The Scottish actor, who joined the long-running sci-fi series in 2013 following the departure of Matt Smith as the time-traveling Doctor, made the announcement during an interview with BBC Radio 2 on Monday.
"I feel sad; I love Doctor Who, it's a fantastic program to work on, and it's been a huge pleasure to work with this family — I can't praise the people I've worked with more highly," Capaldi said. "But I've always been somebody that did a lot of different things. I've never done one job for three years. This is the first time I've done this and I feel it's sort of time for me to move on to different challenges."
"One of the greatest privileges of being Doctor Who is to see the world at its best," he added. "From our brilliant crew and creative team working for the best broadcaster on the planet, to the viewers and fans whose endless creativity and generosity and inclusiveness points to a brighter future ahead. I can't thank everyone enough. It's been cosmic."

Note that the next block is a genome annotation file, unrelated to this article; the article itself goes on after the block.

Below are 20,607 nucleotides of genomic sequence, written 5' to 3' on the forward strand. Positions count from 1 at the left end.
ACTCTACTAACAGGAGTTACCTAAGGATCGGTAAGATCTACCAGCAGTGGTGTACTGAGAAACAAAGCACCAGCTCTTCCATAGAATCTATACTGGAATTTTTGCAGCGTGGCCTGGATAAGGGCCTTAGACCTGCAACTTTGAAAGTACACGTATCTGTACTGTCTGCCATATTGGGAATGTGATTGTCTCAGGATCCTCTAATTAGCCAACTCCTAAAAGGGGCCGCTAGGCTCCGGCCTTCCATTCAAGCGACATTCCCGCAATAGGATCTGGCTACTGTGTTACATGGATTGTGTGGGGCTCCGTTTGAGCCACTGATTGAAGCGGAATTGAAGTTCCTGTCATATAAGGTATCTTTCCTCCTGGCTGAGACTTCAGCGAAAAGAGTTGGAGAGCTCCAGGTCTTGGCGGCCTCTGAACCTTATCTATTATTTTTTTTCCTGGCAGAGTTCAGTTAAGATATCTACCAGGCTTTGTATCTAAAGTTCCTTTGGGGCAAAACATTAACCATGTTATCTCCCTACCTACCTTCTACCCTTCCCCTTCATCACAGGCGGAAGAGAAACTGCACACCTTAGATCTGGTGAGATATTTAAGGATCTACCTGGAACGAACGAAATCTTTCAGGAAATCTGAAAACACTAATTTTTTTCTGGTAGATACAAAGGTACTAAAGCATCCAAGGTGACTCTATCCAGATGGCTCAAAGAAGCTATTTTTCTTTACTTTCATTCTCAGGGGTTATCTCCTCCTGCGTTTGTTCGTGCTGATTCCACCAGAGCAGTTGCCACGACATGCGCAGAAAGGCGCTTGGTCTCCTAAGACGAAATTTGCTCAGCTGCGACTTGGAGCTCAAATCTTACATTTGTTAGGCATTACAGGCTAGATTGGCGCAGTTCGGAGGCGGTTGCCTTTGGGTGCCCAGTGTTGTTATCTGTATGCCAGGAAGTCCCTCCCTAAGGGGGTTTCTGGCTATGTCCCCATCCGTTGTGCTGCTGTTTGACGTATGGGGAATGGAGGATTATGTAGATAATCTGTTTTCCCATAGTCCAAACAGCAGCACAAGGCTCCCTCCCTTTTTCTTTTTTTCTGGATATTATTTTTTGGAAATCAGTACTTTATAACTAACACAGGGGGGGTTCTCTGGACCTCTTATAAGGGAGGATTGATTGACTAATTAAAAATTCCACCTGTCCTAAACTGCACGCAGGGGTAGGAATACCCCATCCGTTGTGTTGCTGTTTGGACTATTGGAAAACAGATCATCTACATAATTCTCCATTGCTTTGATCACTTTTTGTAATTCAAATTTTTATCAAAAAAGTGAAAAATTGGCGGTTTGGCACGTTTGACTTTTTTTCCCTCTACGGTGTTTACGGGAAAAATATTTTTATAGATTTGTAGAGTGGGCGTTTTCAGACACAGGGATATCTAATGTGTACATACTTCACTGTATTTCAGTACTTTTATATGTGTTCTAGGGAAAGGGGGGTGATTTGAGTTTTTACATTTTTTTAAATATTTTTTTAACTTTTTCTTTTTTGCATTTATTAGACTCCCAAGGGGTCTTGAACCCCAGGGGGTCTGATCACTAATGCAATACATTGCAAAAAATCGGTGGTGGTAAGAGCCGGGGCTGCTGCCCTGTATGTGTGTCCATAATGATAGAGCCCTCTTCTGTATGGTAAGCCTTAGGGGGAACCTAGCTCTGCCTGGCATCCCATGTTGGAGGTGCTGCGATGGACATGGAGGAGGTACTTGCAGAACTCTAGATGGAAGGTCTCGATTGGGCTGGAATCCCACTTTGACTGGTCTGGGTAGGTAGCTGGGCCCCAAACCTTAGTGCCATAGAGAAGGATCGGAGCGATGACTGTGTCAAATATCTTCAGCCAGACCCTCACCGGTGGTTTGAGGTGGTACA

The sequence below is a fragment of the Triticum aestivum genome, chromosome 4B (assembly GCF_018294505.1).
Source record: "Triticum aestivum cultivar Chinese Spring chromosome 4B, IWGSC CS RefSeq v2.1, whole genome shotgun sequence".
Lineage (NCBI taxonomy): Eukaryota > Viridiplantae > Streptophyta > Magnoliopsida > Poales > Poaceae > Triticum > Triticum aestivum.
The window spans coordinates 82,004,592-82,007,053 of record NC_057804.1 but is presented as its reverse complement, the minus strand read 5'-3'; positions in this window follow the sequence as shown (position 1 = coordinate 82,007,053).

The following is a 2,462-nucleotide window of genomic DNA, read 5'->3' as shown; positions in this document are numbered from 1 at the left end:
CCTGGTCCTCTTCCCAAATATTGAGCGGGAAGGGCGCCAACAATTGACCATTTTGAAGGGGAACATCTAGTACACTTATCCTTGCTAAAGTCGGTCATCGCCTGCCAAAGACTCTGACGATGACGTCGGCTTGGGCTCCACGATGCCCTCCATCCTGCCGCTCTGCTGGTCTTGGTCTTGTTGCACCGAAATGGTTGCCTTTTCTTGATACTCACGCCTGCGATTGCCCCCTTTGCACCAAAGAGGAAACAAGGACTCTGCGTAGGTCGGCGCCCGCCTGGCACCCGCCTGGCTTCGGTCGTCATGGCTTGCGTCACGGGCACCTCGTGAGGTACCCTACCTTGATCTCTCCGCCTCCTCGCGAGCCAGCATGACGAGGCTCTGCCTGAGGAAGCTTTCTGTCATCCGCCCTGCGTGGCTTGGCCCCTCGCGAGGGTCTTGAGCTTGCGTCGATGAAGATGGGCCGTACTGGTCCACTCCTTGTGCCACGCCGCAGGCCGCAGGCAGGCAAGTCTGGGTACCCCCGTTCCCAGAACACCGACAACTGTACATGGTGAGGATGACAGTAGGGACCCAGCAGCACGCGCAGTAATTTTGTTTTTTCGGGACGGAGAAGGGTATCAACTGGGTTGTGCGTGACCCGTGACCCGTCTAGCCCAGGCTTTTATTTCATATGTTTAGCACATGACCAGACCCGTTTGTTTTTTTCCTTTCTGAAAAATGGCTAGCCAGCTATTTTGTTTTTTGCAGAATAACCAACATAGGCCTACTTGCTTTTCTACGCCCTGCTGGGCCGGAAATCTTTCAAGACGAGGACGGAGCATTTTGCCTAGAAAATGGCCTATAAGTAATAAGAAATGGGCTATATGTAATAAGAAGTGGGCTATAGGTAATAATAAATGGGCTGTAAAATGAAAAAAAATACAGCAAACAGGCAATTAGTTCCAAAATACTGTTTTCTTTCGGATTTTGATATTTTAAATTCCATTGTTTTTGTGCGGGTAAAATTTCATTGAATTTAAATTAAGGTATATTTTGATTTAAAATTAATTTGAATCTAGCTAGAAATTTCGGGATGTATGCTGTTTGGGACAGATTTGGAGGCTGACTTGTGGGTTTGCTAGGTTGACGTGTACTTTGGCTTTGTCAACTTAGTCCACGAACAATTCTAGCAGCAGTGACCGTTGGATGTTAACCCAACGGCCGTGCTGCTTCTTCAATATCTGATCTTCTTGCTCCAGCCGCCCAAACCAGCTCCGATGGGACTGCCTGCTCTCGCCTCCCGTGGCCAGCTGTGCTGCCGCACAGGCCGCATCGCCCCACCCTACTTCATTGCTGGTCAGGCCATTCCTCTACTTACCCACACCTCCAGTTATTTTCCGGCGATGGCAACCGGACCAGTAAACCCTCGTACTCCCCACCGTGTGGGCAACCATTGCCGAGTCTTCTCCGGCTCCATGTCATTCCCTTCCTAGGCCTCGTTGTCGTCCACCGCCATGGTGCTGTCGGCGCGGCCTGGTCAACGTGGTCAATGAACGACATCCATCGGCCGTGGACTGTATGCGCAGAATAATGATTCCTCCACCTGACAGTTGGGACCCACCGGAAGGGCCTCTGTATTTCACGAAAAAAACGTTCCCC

Capaldi's departure following this year's Christmas special lines up with the departure of current showrunner Steven Moffat, who announced in early 2016 that he would step down after six seasons at the helm.
"For years before I ever imagined being involved in Doctor Who, or had ever met the man, I wanted to work with Peter Capaldi," said Moffat in a statement. "I could not have imagined that one day we'd be standing on the TARDIS together. Like Peter, I'm facing up to leaving the best job I'll ever have, but knowing I do so in the company of the best, and kindest and cleverest of men, makes the saddest of endings a little sweeter."
Doctor Who returns to BBC America with 12 new episodes later this year.